It was all about sharing information and ideas, showing people the misinformation spread by marketing bandits, that the life bonus tantalizingly just around the corner is actually smoke and mirrors. This chasing of pretend futures is a pointless exercise. Gentle progress on a project with heart, (that doesn’t involve accruing vast wealth to the detriment of all around), can be a route to a calm and environmentally-sustainable life. Turn your back on all this modern marketing hype as outlined not only in the Lowimpact philosophy, but also the small book The Tao of Pooh by Benjamin Hoff, and of course many other authors. It’s not a new idea, but for more about my thoughts on avoiding financial slavery see this video that is (the first of a playlist that we’ll show more of later).

    So it has taken me this long to get round to the reason for this blog. As the lockdown of early spring 2020 began having devastating effects of many of the UK populace, it had little effect on us. We had spent decades on building a calm and self-sufficient life, knowing “what is enough” and not chasing the horizon. As William Boroughs said “ Who wants to be the richest person in the cemetery”?

    As I have been working on my Youtube channel for years I thought this was the ideal time to show a locked-down society that there is another way – discarding ego and expectations is definitely a path that helps with this direction. I started a series of videos showing what was happening around the property entitled, “Home life in lockdown”. It’s about sharing skills, showing the possible with the encouraging thought of “if we can do it so can you”.

    I hope you enjoy them and maybe you would care to keep updated for more in this series. I will be producing further blog articles around this series to encourage self-reliance and re-skilling.

    The views expressed in our blog are those of the author and not necessarily lowimpact.org's


    • 1Andrew Rollinson August 12th, 2021

      What a nice article.

      I’ve recently done the same as Andy, and I wish that I had done it earlier. But I couldn’t as I had to work my way out of the debt that I was born into: unable to build on land in the country to which I was born, it took me twenty five years be mortgage free. In the process, for multiple reasons, I acquired skills that would make me independent.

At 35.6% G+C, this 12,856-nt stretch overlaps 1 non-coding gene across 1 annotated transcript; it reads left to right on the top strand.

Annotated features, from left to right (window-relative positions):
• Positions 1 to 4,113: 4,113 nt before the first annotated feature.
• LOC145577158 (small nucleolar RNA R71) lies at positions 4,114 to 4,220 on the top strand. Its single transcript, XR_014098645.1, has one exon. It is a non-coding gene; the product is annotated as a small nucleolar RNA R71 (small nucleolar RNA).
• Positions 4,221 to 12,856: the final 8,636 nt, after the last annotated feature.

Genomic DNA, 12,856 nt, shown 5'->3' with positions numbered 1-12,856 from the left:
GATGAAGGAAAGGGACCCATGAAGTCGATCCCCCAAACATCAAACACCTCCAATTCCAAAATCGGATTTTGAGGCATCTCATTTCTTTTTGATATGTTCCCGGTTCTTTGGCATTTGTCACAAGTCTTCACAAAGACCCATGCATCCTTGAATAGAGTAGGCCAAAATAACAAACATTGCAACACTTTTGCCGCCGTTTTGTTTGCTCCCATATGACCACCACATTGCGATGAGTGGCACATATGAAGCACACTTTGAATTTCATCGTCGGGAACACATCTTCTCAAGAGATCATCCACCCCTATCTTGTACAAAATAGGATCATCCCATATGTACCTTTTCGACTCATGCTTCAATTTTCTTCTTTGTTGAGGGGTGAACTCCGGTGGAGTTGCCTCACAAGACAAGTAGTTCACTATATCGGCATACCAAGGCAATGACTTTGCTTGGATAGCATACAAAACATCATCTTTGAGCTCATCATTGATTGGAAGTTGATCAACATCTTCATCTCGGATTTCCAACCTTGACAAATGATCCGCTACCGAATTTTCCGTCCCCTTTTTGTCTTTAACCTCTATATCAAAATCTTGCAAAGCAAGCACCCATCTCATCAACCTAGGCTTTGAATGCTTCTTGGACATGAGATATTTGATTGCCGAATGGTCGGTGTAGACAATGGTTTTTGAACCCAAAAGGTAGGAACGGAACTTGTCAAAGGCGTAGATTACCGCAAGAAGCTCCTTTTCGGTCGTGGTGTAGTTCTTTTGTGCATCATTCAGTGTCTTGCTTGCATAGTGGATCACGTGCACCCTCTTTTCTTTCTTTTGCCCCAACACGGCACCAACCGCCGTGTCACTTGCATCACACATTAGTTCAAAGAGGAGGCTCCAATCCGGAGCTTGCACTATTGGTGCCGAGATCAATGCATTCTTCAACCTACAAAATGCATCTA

If ever one needs proof that the people who rule us don’t want us to live sustainably then try seeing what help is available to get off-grid by setting up one’s own renewable electricity system.

      It is lovely to wake up with no bills to pay, with one’s own solar panels, well on-site, and a composting toilet, vegetable plot thriving, fresh air; to be totally detached from utility companies and others in our corporate world all trying to deepen their hooks into you. Andy’s book on solar PV and wind helped enormously with the setting up of my PV system, as did Dave’s book on compost toilets. Thank you Andy, and Dave.

      My advice: for those who have a mortgage, do all you can to pay it off as soon as possible, each year paying the maximum additional (ca. 10%) allowed. Also, learn how to do things yourself: basic plumbing, building, mechanics, woodworking, horticulture: all the things that any civilized society would teach young people at school – how to live independently with little environmental impact or reliance on the state. There is a joy in doing things for oneself, the joy of craftsmanship, the satisfaction and creativity in work that makes something lasting and beautiful without being imposed upon by others to do things in a certain way or by a certain deadline. It is a joy that comes with freedom.


    • 2Andy September 2nd, 2021

      Andrew Rollinson, we’re on the same page here, and I’ve been encouraging self reliance for year, cheers, Andy